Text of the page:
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JavaScript (ES6), 113 107 77 bytes

s=>String.fromCharCode(...[...s].map(c=>c.charCodeAt()).map(c=>c%16*16|c>>4))

77 bytes if we use Unrelated String's method.

Try it online!


107: Slightly better.

s=>String.fromCharCode(...[...s].map(c=>parseInt([...c.charCodeAt().toString(16)].reverse().join(''), 16)))

Try it online!


Original 113 byte answer:

s=>[...s].map(c=>String.fromCharCode(parseInt([...c.charCodeAt().toString(16)].reverse().join(''), 16))).join('')

Try it online!

This is my first time ever posting here. Obviously not the best solution but I wanted to compete.

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1
  • \$\begingroup\$ Welcome and nice first answer! \$\endgroup\$
    – pajonk
    May 26 at 7:15
3
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Jelly, 7 bytes

⁴ɓObUḅỌ

Try it online!

Not a palindrome, but still sounds kind of goofy.

  O        Character codes.
   b       Convert to base
⁴ɓ         16,
    U      reverse each,
⁴ɓ   ḅ     convert from base 16,
      Ọ    and convert from character codes.
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3
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05AB1E, 6 bytes

ÇhíHçJ

Try it online or verify all test cases.

Explanation:

Ç      # Convert the (implicit) input-string to a list of codepoint integers
 h     # Convert each integer to a hexadecimal string
  í    # Reverse each string in the list
   H   # Convert each string from hexadecimal to a base-10 integer
    ç  # Convert each codepoint-integer to a character
     J # Join them together to a string, since a string I/O that overwrites the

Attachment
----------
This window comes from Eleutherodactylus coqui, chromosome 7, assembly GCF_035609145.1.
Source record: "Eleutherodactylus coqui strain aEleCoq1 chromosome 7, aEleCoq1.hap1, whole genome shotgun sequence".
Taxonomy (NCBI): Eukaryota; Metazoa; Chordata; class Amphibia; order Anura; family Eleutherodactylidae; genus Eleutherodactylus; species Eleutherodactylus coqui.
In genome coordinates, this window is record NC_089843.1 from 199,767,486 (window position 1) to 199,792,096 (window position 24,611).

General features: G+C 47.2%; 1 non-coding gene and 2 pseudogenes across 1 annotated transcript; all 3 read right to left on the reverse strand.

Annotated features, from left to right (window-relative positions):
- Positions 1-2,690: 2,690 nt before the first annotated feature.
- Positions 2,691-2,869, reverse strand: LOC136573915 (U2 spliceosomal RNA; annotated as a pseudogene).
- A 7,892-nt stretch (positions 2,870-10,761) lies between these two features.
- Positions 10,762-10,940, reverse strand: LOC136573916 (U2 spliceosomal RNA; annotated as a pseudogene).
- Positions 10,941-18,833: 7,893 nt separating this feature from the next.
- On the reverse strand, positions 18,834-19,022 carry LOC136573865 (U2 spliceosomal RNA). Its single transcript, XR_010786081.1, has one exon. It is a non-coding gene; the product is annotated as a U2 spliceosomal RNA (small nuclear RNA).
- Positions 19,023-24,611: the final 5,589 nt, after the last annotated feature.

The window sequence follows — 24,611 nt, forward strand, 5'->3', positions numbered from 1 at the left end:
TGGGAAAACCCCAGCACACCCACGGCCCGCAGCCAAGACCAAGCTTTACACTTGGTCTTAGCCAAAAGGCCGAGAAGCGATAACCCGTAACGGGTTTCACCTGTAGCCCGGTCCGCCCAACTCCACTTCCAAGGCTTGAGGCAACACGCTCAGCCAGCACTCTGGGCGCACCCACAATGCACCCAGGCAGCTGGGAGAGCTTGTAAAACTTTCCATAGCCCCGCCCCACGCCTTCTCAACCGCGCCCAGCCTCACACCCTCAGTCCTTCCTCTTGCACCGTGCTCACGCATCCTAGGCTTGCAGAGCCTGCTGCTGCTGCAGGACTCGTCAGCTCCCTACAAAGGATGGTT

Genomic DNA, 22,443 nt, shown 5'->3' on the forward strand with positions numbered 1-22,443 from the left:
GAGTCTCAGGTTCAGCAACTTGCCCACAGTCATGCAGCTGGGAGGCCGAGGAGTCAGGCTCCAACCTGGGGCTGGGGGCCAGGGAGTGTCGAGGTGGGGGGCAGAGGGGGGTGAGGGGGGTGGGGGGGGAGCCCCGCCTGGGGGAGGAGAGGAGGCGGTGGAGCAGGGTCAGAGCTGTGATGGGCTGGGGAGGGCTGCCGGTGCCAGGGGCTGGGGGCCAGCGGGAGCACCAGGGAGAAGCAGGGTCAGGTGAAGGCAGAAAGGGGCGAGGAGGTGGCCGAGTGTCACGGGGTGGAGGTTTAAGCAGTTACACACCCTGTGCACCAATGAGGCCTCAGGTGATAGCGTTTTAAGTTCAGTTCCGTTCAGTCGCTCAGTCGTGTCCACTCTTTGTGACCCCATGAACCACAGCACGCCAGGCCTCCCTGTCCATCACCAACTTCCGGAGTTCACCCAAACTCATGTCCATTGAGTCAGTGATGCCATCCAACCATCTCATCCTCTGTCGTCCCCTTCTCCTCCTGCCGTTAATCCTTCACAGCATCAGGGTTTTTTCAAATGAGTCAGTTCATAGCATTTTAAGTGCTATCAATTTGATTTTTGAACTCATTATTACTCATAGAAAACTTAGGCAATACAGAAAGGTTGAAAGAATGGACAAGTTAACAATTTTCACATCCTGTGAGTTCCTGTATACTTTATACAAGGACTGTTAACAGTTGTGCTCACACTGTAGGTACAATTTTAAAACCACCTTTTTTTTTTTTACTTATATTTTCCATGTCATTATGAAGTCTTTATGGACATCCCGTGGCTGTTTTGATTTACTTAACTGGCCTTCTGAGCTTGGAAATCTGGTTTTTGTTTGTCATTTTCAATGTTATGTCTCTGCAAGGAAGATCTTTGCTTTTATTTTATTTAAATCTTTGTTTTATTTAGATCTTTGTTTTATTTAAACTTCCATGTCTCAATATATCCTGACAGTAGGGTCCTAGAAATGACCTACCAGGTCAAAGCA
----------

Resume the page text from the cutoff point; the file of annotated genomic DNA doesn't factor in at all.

# default I/O ruling is mandatory for this challenge
       # (after which it is output implicitly as result)
\$\endgroup\$
3
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MathGolf, 6 bytes

Æ$¢x¢$

I guess it could be a palindrome by adding a trailing no-op Æ. ;)

Try it online.

Explanation:

Æ       # Loop over the characters of the (implicit) input-string,
        # using five characters as inner code-block:
 $      #  Convert the character to a codepoint-integer
  ¢     #  Convert the integer to a hexadecimal string
   x    #  Reverse it
    ¢   #  Convert it from a hexadecimal string to an integer
     $  #  Convert it from a codepoint-integer to a character
        # (after the loop, implicitly output the entire stack joined together)
\$\endgroup\$
3
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x86 32-bit machine code, 7 bytes

C0 02 04 42 E2 FA C3

Try it online!

Following the fastcall calling convention, this takes the length and address of a string in ECX and EDX, respectively, and modifies the string in place.

In assembly:

f:  rol BYTE PTR [edx], 4   # Rotate the character left by 4 bits, swapping its nybbles.
    inc edx     # Add 1 to EDX, advancing the pointer.
    loop f      # Subtract 1 from ECX and jump back if it is nonzero.
    ret         # Return.
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2
  • \$\begingroup\$ Nice, similar to what I was thinking. (And neat idea to use inline asm in C for the test caller, with a hex dumper). I was thinking we could handle 0-terminated C strings by branching on FLAGS from rol (maybe with scasb / rol byte [rdi-1], 4 / jnz) for only one extra byte, or break even in 64-bit mode. But no, rol leaves ZF unmodified so that would just search for a match for whatever garbage is in AL. Explicit-length strings with the loop instruction seem to be the way to go. Implicit-length could xor-zero EAX ahead of a loop that used rol/scasb/jnz, so 2 extra bytes. \$\endgroup\$ May 26 at 0:29
  • \$\begingroup\$ An x86-64 SysV version of your version would be the same size, using scasb to as a 1-byte inc rdi, with args in RDI and RCX. (C prototype nibbleswap(char *p, int dummy, int dummy, uint64_t length), if you want to describe it to a C compiler.) \$\endgroup\$ May 26 at 0:32